Visualizing global exports and imports of conventional arms

Documentation of a data visualization research process for the United Nations Register of Conventional Arms (UNROCA)

Project Website:

By Alexa Steinbrück. August 14, 2017


When I was working as an IT consultant for the United Nations I developed a data visualization concept for the United Nations Register of Conventional arms (UNROCA). The work was part of the overall redesign of the UNROCA platform, for which I had the role as the main developer (Frontend and Backend) and project lead. The project was realized between September 2015 and July 2017.

The final data visualizations were implemented using the data visualization library D3 and Angular.js. Details regarding the implementation will be discussed in the last section.


Here I am going to retrace parts of the creative-iterative process we underwent in pursuit of the ideal way to visualize UNROCA's data on the web.

What is UNROCA?

A database, a political mechanism, an instrument of the United Nations

According to SIPRI, the Stockholm International Peace Research Institute, UNROCA is "the key international mechanism of official transparency on arms transfers".

UNROCA was established by United Nations General Assembly resolution in 1991 and is since managed by the United Nations Office for Disarmament Affairs (UNODA) based at the Headquarters of the United Nations in New York.

UNROCA was founded to "enhance conīŦdence, promote stability, help States to exercise restraint, ease tensions and strengthen regional and international peace and security" and "to prevent the excessive and destabilizing accumulation of arms (...) in order to promote stability and strengthen regional or international peace and security".

It was established when inter-State warfare had, for a long time, been considered the main threat to peace and security. It focuses on transfers of those major conventional weapons that typically can be used in offensive military operations carried out across international borders. Source: "UNODA occasional papers"

The term "conventional arms" refers to weapons that are not weapons of mass destruction (e.g. nuclear, biological or chemical). UNROCA covers 7 categories of arms, which are deemed the most lethal ones in the sector of Conventional Arms:

Battle tanks
Armoured combat vehicles
Large-calibre artillery systems
Combat aircraft (includes both manned and unmanned aerial vehicles, aka drones)
Attack helicopters (includes both manned and unmanned aerial vehicles, aka drones)
Missiles and missile launchers

In 2003, countries decided that small arms could be added to the Register. Many countries now include small arms and light weapons (SALW) in their yearly reports.

Member states are also invited to submit information on their military holdings and procurement from domestic production of major conventional weapons. States report voluntarily once a year.

The data dimensions

Core of the UNROCA database is data on arms exports and imports in the sector of "heavy arms".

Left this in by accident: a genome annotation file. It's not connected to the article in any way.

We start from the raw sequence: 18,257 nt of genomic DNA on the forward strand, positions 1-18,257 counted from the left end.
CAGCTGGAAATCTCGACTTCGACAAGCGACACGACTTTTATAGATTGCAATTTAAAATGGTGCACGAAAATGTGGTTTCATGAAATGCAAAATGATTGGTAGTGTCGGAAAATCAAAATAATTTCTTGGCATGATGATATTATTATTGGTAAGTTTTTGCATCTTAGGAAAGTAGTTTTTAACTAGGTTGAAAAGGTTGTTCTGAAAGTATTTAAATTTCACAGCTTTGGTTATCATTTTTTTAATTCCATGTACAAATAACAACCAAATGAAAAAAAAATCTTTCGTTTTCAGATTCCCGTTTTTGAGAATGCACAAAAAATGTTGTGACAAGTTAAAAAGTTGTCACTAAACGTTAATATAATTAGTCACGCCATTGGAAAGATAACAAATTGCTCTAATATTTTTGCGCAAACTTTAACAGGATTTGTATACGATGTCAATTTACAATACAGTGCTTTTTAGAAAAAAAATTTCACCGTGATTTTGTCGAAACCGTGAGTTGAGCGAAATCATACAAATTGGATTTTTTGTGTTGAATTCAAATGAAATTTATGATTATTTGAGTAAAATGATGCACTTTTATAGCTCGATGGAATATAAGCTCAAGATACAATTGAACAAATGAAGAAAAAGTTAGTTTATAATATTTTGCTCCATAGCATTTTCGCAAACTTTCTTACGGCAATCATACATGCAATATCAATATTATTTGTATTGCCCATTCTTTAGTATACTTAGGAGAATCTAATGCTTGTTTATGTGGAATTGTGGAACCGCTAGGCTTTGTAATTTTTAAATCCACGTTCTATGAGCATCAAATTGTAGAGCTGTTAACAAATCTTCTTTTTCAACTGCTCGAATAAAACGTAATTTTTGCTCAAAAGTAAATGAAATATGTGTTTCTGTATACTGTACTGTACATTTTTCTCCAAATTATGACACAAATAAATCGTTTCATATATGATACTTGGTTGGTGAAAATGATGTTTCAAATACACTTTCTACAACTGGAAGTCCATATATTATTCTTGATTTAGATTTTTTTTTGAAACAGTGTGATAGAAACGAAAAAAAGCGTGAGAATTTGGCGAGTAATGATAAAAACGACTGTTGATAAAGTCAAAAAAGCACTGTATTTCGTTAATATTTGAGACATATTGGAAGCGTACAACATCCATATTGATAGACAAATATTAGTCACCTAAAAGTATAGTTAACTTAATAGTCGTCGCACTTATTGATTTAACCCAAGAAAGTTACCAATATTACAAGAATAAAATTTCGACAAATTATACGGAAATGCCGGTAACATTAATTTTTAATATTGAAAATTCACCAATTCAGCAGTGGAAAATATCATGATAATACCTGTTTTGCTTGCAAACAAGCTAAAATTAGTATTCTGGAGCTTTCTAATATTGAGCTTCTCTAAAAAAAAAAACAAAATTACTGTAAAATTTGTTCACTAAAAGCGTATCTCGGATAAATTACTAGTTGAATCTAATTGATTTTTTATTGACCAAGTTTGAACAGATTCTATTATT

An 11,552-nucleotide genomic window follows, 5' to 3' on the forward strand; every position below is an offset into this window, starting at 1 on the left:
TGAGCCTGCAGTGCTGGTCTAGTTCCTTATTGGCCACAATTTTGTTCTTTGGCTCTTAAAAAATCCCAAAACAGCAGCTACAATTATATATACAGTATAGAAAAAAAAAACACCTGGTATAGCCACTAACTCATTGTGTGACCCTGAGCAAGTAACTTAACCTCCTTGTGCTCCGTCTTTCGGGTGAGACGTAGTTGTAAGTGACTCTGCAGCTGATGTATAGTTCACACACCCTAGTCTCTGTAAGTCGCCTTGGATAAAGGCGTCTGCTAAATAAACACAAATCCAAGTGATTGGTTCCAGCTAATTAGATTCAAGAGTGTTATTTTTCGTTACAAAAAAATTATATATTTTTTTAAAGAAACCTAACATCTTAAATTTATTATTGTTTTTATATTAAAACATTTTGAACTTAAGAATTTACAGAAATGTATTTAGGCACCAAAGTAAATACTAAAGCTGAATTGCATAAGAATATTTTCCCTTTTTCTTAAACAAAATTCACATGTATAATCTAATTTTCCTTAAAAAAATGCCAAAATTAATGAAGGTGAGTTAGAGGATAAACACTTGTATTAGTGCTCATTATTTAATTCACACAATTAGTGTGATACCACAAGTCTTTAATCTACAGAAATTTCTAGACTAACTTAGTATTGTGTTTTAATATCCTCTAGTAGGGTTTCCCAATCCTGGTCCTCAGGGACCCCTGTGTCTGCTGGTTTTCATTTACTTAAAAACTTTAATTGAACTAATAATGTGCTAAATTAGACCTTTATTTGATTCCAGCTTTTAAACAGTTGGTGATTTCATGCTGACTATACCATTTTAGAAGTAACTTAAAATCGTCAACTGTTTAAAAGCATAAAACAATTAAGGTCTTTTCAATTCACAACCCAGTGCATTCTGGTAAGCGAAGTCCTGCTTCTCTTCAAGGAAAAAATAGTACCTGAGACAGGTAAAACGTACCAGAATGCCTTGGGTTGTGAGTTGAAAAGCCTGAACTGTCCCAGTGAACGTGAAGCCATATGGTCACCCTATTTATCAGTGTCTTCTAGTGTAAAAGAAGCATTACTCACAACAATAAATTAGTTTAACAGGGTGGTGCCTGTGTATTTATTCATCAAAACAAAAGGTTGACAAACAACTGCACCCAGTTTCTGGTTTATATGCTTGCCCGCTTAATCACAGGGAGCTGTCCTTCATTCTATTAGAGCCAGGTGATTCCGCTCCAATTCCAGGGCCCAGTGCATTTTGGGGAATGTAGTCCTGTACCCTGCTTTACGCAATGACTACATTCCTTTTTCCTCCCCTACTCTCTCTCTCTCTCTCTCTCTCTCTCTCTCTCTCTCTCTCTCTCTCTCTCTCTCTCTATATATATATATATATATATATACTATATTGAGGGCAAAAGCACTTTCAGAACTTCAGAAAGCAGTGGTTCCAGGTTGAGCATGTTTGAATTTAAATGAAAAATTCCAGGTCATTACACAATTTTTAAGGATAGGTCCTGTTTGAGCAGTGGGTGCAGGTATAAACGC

A curious aspect resulting from the states' voluntary participation, are the discrepancies between the reports of exporters and importers: Since arms trade is a bilateral business, you can see a trade from two sides, the exporters side and the importers side. Do both countries report the same, does it match? UNROCA has been called a monitoring tool, but it must be emphasized that it is by no means an intention to blame countries. Discrepancies can have many reasons.

Not all countries report in an equally comprehensive way. Some countries have never reported to UNROCA. However, this doesn't mean a total lack of information regarding those countries. We can use the data that the trading partners of those countries submitted.

Data dimensions

I presented the above graphic to the client to illustrate how many dimensions are inside the UNROCA dataset and to suggest that there are numerous possibilities to unfold and visualize them.

I quickly realized that thinking in terms of dimensions was quite intuitive to me, but rather confusing to the client. I am going to stick to this term nevertheless because it is quite common in the field of statistics and data visualization literature.

If you look at the dataset "Exports (Heavy Arms)" alone, it looks high-dimensional:

  • 1st Dimension: Country that reported
  • 2nd Dimension: Year of a transaction
  • 3rd Dimension: Trading partner
  • 4th Dimension: Type of weapon
  • 5th Dimension: Number of items

And in the strict sense the following could also be included:

  • 6th Dimension: Comments/Details on the transfer
  • 7th Dimension: Discrepancy: What the trading partner reported as an import

The challenge of multi-dimensional datavisualization. Intermediate thoughts.

Of course there are datasets that have more dimensions, until thousands of dimensions (e.g. statistical models used in Machine Learning). But for data visualization 7 dimensions are definitely already a challenge!

Often, a good strategy is to focus on specific dimensions and to "curate" the data in order to answer certain questions about the data (or to tell a story). Often it is just not necessary to expose all dimensions or to provide "unfiltered" access to all dimensions.

Remember that those data visualizations are going to live inside a web browser which offers the magic skills of interactivity which the print medium doesn't have. This means we don't have to stick to a two-dimensional canvas only! Interactive graphics facilitate exploration.

The questions